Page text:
Review: Impact of COVID-19 pandemic on ST‐elevation myocardial infarction in a non‐COVID-19 epicenter

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Review: Impact of COVID-19 pandemic on ST‐elevation myocardial infarction in a non‐COVID-19 epicenter

Review: Impact of COVID-19 pandemic on ST‐elevation myocardial infarction in a non‐COVID-19 epicenter

This study found that during the COVID-19 pandemic, patients presenting for ST-elevation myocardial infarction (STEMI) were more likely to present late and have lower left ventricle ejection fraction (LVEF) on presentation.  

  • From January 1, 2020, to April 15, 2020, 143 STEMIs were identified across our integrated 18‐hospital system.
  • The cut-off for pre‐ and post‐COVID‐19 cohorts was March 23rd, 2020, when stay‐at‐home orders were initiated in Ohio.
  • Compared with the pre‐COVID‐19 cohort, post‐COVID‐19 patients had a significantly lower initial LVEF (45 [34–50] vs. 50% [40–60], = .015)
  • 11/35 patients with STEMI in the post-COVID group presented > 12 hr after symptoms onset. Of these, 27% avoided the ED due to fear of COVID‐19, 18% believed symptoms were COVID‐19 related, and 9% did not want to burden the ED given the COVID‐19 pandemic
  • Among post‐COVID‐19 patients, those with >12‐hr delay in presentation had a longer average door-to-balloon time (88 vs. 53 min, = .033) and higher peak troponin (58 vs. 8.5 ng/ml, = .03)
|2020-06-04T09:36:59-04:00June 3rd, 2020|COVID-19 Literature|0 Comments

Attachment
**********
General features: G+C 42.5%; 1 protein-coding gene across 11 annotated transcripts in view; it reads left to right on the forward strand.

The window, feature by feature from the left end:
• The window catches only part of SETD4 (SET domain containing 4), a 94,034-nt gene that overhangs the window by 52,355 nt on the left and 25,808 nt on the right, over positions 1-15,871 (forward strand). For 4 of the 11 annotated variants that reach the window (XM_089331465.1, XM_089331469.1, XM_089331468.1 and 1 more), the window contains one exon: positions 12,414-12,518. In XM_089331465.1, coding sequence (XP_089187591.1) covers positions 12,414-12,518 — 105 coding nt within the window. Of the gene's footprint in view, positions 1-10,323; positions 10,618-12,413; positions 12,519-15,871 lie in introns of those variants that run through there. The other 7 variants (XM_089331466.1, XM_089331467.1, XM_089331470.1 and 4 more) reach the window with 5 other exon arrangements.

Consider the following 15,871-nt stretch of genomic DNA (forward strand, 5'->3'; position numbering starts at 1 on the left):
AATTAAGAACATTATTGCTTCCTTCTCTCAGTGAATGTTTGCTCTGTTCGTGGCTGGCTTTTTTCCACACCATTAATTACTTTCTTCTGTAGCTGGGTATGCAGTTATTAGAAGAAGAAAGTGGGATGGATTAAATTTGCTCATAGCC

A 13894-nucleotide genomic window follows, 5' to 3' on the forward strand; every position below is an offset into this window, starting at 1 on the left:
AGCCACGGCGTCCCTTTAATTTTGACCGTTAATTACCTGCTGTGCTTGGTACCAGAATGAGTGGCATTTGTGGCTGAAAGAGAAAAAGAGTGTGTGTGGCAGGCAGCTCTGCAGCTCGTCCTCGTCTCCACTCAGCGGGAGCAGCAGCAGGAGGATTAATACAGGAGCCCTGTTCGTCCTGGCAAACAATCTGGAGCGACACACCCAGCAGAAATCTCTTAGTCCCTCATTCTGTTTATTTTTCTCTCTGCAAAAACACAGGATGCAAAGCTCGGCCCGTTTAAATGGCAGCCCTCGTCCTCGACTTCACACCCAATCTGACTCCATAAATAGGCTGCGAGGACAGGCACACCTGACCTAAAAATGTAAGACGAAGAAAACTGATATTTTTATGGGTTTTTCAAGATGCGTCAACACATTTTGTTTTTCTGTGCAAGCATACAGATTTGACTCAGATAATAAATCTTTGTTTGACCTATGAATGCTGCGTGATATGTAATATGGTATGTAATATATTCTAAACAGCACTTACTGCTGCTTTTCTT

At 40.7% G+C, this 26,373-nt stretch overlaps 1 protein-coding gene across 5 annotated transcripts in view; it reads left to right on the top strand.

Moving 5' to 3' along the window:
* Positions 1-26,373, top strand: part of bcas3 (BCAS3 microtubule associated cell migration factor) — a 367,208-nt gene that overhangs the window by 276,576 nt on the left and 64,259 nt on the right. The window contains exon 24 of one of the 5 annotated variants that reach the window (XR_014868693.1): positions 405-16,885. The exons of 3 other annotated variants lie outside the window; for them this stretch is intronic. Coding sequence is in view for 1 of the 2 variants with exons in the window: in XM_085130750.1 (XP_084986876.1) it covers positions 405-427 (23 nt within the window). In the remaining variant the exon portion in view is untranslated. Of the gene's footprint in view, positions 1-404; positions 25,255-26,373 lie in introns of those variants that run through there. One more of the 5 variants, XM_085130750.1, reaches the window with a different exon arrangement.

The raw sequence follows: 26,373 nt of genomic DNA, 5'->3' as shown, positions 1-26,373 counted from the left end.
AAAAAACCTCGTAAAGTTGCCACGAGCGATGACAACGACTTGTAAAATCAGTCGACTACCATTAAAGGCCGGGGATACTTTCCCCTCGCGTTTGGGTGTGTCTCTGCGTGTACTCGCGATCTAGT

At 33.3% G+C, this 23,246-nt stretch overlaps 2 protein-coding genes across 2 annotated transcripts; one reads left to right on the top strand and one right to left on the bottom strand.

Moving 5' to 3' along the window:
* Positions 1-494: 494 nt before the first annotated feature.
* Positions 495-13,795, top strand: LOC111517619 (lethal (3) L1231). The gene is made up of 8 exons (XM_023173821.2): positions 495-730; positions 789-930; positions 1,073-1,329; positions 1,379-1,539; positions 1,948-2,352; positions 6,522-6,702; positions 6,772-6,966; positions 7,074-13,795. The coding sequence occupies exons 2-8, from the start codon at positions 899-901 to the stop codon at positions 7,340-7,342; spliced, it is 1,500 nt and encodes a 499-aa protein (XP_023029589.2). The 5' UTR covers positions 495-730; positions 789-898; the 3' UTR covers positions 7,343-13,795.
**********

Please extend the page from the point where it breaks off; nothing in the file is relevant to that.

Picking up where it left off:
About the Author: Megan McHenry

Megan McHenry
Megan S. McHenry, MD, MS, FAAP is a pediatrician and an Assistant Professor of Pediatrics in the Ryan White Center for Pediatric Infectious Disease and Global Health at Indiana University School of Medicine. Dr. McHenry's research focuses on early childhood development in children living in resource-limited settings. This work is frequently aligned with community-engaged research and dissemination and implementation science frameworks. She primarily conducts research in collaboration with the Academic Model for Providing Access to Healthcare (AMPATH) Research Network in Kenya. Dr. McHenry currently has a career development award through the National Institutes of Health to develop a neurodevelopmental screening program for children born to HIV-infected mothers in Kenya. Dr. McHenry is also the Director of Pediatric Global Health Education and a co-Director of the Morris Green Physician-Scientist Development Program at Indiana University School of Medicine. In additional to global health lectures, she also educates residents and students on early childhood development, basic biostatistical techniques, research methodologies, and research ethics. She mentors multiple pediatric fellows, residents, and medical students interested in early childhood development within global contexts.

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